As I’ve said before, one of the reasons I do this is because I’ve seen it done so damned badly that I at least want to represent my Druidry with honesty and understanding. It’s far easier to find common ground on which to start a discussion than turn up in yards of purple velvet, dripping with pentagrams and demanding respect ‘or else’. Many people have told me that they’re grateful for this approach, glad that someone is doing what I (and many others) do. They don’t see the nerves beforehand, my sheer confusion at some of the questions I’ve been asked, or what’s behind my smile. Often it’s just an inner voice wondering ‘How on earth can you ask someone that?’ But I still do my best to answer. Never be afraid to ask questions; just remember I’m human too!

A Druid in normal clothes is far more startling, in my experience, than one in robes. The robes are a uniform, I find, indicating that you are performing a public role. The everyday clothes are the truth, the familiar, the comfortable… and the starting point. Yes, I’m just another person. We both live on this planet, there’s far more to it than meets the eye… whatever connection you find, it’s there. Even the most hardline right-winger (whinger?) can sometimes be surprised out of their secular complacency.

So how are your ‘normal clothes’ inspiring others? How does your Pagan practice merge with your everyday life to provide a good and honest example of yourself and your fellow practitioners to the Muggle world?

I’ve usually found folk to be more curious than antagonistic about ‘alternative spirituality’. It’s easy to hide behind The Internet when making fun of something (especially in ignorance or fear) – but I’m out there in person too, talking face-to-face. It’s a lot harder to make childish statements when looking at the subject of the joke (although it does happen), but then it’s equally easy to smile and laugh at yourself rather than take offence. Then engage the person in conversation gently, find that common ground and see where the discussion goes.

We are Druids. We try to inspire, to rekindle the magic. You get a lot more accomplished with friendly chat than with flaming argument.

And incidentally, regarding the actual topic of the aforementioned articles? I do think that religion should be taught in schools, but with equal weighting as other subjective and evolving information, such as history or science (controversial?).

I’m very much against censorship, but do firmly believe that students should be given the tools with which to disseminate and understand the information they are given, rather than simply learning it to a set agenda, or (as the current ‘A’ levels are in the UK) as memory tests. Freedom of information means having the skills to utilise that information, rather than knee-jerk. Philosophy should be taught once again, potentially causing the furore that it did in Ancient Athens – imagine if schoolchildren were encouraged to question, to dig deep for meaning and comprehension, to have the mental equipment with which to make their own choices…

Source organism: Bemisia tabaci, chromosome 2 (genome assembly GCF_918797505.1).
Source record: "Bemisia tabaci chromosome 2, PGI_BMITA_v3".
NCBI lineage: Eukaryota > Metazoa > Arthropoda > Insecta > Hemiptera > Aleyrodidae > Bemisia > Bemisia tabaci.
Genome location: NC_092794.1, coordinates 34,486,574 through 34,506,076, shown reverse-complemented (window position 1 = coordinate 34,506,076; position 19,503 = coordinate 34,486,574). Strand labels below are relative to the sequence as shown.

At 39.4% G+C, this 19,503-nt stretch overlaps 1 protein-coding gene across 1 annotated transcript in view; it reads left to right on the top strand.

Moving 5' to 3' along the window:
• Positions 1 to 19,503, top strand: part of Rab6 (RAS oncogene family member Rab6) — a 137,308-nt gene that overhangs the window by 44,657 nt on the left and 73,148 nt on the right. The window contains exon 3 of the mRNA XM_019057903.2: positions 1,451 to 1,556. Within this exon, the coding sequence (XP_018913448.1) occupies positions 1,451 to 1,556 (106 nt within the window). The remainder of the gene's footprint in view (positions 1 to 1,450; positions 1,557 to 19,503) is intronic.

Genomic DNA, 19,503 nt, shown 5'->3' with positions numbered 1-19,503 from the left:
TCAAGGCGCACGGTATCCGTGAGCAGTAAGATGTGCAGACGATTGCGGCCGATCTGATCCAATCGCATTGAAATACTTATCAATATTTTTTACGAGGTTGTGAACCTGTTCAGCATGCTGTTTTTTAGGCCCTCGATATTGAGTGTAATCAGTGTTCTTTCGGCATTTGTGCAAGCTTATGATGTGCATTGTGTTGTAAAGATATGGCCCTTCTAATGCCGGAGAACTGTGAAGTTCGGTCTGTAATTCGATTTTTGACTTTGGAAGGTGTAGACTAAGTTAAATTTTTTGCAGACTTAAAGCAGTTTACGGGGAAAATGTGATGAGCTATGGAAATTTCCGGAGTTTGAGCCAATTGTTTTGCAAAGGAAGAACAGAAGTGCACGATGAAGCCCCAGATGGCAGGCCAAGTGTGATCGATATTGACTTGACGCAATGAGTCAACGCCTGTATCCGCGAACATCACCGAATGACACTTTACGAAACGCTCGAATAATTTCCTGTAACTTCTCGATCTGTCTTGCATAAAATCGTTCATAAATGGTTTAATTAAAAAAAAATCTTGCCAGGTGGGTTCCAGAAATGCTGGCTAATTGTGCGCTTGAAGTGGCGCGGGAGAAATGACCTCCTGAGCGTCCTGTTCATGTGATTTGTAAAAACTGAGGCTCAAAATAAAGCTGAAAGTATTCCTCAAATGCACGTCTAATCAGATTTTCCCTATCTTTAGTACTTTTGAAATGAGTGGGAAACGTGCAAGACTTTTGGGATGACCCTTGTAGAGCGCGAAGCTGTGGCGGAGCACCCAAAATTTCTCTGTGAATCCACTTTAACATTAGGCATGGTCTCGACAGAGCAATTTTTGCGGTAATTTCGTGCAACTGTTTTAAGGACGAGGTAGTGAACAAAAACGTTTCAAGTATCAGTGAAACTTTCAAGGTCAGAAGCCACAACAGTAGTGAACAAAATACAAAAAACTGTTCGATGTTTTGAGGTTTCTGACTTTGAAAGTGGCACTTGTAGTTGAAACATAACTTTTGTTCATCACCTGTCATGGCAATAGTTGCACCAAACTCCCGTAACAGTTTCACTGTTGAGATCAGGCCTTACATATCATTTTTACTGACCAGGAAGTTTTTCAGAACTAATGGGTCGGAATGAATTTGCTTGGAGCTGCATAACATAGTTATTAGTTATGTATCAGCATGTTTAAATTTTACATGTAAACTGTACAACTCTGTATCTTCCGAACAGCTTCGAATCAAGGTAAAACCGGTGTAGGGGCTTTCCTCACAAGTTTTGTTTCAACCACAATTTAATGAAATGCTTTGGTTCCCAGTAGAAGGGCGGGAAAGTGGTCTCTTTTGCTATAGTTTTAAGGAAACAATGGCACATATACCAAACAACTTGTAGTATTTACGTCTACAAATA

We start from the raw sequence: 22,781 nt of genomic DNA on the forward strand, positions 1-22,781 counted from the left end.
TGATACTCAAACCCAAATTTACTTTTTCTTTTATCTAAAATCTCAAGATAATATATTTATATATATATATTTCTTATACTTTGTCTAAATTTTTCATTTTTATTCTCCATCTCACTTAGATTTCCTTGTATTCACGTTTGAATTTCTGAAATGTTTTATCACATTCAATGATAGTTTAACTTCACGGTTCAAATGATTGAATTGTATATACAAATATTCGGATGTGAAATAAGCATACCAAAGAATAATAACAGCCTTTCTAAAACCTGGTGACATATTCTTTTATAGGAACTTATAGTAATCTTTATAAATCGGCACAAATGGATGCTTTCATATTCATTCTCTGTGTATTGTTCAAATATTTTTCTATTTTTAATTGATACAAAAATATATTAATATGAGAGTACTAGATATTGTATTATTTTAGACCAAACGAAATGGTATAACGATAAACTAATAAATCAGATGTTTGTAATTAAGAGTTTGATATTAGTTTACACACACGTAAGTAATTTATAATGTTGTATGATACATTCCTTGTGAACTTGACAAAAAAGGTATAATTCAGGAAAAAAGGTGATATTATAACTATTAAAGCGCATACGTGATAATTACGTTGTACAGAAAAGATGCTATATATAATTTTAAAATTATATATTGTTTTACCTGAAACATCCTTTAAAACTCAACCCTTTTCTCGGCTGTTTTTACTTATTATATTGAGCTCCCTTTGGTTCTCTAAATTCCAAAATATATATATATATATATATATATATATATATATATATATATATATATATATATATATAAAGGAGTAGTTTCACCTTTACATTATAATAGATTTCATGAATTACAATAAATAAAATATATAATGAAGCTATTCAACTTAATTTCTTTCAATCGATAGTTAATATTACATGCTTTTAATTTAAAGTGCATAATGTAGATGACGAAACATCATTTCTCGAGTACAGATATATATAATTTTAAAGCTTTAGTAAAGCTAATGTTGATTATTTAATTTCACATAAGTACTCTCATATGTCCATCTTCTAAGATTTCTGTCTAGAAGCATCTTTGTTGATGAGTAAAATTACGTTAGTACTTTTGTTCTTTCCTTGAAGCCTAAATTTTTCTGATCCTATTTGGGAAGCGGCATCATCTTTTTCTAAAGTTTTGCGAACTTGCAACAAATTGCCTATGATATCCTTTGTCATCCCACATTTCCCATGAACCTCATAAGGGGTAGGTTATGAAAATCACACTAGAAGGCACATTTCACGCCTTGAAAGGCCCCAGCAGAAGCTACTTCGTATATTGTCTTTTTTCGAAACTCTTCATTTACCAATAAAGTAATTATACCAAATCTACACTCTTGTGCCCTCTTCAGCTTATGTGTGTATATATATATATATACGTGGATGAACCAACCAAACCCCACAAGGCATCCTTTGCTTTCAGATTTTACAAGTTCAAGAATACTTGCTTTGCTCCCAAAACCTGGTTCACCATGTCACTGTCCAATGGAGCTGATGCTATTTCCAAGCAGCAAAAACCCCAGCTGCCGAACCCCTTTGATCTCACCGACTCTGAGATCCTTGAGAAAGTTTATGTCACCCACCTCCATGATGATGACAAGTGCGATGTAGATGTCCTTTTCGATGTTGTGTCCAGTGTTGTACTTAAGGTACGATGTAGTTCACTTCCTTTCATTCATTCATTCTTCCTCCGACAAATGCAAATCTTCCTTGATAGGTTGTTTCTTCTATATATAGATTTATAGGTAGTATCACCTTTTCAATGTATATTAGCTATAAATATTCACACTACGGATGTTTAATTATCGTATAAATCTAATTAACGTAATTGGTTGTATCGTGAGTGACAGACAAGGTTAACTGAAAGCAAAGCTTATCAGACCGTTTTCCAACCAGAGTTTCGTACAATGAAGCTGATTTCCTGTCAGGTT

Perhaps if there were greater urge to seek truth, understanding and more than just a soundbite – and for journalists to inform and inspire rather than rabble-rouse – those articles would have been written very differently.

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Book Launch – 30th June 2012

Do let me know if you’d like to come, or get tickets here. Cost is to cover food and drink – this really is a mutual celebration! And feel free to circulate this flier however you’d like.

Exciting times… 🙂

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It’s Official…

… I have an Amazon page 🙂

http://www.amazon.co.uk/dp/1780991134/ref=cm_sw_r_fa_dp_u4BDpb0RQHY5H

Kindle pre-orders to follow, I understand. But if you want a signed one direct from me, click via the book page on the right here –>

Exciting times!

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Think!

Why are we not encouraged to think for ourselves, have you ever wondered? This isn’t the prelude to a vast Orwellian conspiracy theory, don’t worry. But in the interests of freely available media (and free will), when we are presented with nicely-packaged information every day of our lives, would it not make sense to actually encourage the understanding of it – and question it.

Tabloids such as The Daily Mail give the illusion of challenge, by presenting a certain perspective on any given story, while virtually wearing its own agenda on its sleeve. Yet people lap it up and gulp it down, no questions asked, even when the information given is so clearly biased it’s virtually fiction.

Liberal media does this as well. Stories presented in a matter of fact manner, so that the reader is encouraged to see their point of view as the only possible manner in which a normal, common-sense person would think.

This morning, I was reading Mark Townsend’s excellent forthcoming book, ‘Jesus Through Pagan Eyes‘. His writing is absolutely brilliant, conversational, engaging and inspiring – yet the subject matter was, for me, initially quite difficult. As a Pagan, why should I be thinking about Jesus? Surely the two paths are incompatible, even conflicting. It seemed almost sacriligious, in its way.

Then I caught myself. Where on earth had these thoughts come from? Why should I be blocking out an entire religion, with its deep and valuable stories, ethics and modes of thought, just because my own beliefs were considered ‘alternative’ (and that’s not even getting into that lovely misquote about not suffering witches)?